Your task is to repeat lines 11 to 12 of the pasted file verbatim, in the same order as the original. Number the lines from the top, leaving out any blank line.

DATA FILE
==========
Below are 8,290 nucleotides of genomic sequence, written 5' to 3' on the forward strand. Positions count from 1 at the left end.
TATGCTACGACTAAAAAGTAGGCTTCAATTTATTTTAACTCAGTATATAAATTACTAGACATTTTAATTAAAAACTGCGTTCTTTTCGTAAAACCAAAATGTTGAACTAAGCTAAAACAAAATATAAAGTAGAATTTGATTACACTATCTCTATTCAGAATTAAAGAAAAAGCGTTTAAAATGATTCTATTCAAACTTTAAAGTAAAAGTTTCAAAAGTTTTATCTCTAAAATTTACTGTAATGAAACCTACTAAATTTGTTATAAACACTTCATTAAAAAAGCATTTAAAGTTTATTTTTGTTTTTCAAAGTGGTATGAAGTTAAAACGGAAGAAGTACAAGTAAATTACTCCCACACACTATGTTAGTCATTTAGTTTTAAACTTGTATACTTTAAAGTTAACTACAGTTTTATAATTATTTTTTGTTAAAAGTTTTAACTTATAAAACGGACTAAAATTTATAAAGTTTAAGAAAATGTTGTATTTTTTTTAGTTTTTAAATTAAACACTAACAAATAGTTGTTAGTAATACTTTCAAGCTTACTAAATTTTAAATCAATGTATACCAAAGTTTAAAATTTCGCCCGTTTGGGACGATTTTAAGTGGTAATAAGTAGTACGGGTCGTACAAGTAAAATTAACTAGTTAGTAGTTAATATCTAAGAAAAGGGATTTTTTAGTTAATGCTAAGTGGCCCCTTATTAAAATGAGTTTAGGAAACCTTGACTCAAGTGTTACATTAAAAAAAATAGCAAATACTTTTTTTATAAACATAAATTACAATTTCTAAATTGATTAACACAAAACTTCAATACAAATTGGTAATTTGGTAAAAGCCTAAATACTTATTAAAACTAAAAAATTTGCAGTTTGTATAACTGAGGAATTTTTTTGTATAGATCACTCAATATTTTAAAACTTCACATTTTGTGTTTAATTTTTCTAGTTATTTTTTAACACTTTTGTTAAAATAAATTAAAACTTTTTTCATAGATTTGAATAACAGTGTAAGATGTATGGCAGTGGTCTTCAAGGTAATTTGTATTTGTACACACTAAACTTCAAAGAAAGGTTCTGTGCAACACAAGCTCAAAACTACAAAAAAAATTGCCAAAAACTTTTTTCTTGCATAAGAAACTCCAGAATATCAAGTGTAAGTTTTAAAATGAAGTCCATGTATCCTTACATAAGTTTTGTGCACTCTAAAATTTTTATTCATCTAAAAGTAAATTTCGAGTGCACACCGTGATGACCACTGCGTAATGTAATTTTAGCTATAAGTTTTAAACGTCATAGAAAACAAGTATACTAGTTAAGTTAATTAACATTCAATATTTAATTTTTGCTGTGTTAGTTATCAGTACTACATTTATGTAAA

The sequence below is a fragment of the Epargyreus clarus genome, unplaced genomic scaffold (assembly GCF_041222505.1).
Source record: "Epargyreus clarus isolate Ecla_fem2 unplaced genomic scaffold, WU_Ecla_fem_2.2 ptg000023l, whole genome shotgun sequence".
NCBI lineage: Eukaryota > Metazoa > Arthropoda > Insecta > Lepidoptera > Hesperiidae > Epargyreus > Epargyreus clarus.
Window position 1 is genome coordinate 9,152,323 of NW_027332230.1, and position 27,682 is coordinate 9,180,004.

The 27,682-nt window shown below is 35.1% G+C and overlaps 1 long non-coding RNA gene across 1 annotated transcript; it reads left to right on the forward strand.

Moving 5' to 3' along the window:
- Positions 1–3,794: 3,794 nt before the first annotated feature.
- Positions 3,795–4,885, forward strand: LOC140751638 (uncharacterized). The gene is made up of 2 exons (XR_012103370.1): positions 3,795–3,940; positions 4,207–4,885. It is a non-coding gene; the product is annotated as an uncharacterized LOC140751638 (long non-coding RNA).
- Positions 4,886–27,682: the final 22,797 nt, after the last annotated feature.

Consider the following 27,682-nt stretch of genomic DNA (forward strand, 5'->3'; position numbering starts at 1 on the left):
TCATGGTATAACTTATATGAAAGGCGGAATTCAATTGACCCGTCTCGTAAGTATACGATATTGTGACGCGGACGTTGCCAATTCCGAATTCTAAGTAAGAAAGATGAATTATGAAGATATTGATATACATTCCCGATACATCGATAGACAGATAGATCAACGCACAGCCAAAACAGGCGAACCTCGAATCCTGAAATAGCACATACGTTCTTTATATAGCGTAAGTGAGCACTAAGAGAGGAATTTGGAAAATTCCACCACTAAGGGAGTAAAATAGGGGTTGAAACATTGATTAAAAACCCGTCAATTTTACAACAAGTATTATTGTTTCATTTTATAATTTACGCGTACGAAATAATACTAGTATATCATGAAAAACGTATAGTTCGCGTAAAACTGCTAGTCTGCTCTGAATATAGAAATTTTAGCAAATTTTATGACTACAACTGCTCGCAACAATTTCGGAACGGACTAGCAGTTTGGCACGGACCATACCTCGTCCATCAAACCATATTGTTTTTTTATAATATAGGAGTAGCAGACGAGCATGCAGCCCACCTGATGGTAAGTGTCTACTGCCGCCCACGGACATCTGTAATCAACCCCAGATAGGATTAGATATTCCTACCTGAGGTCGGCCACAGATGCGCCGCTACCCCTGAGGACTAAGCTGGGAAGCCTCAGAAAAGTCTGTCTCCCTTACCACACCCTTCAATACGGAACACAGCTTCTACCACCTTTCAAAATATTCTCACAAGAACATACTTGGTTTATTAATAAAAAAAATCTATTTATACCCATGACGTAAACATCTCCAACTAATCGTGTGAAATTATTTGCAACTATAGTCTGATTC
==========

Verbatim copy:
- Positions 4,886–27,682: the final 22,797 nt, after the last annotated feature.

Consider the following 27,682-nt stretch of genomic DNA (forward strand, 5'->3'; position numbering starts at 1 on the left):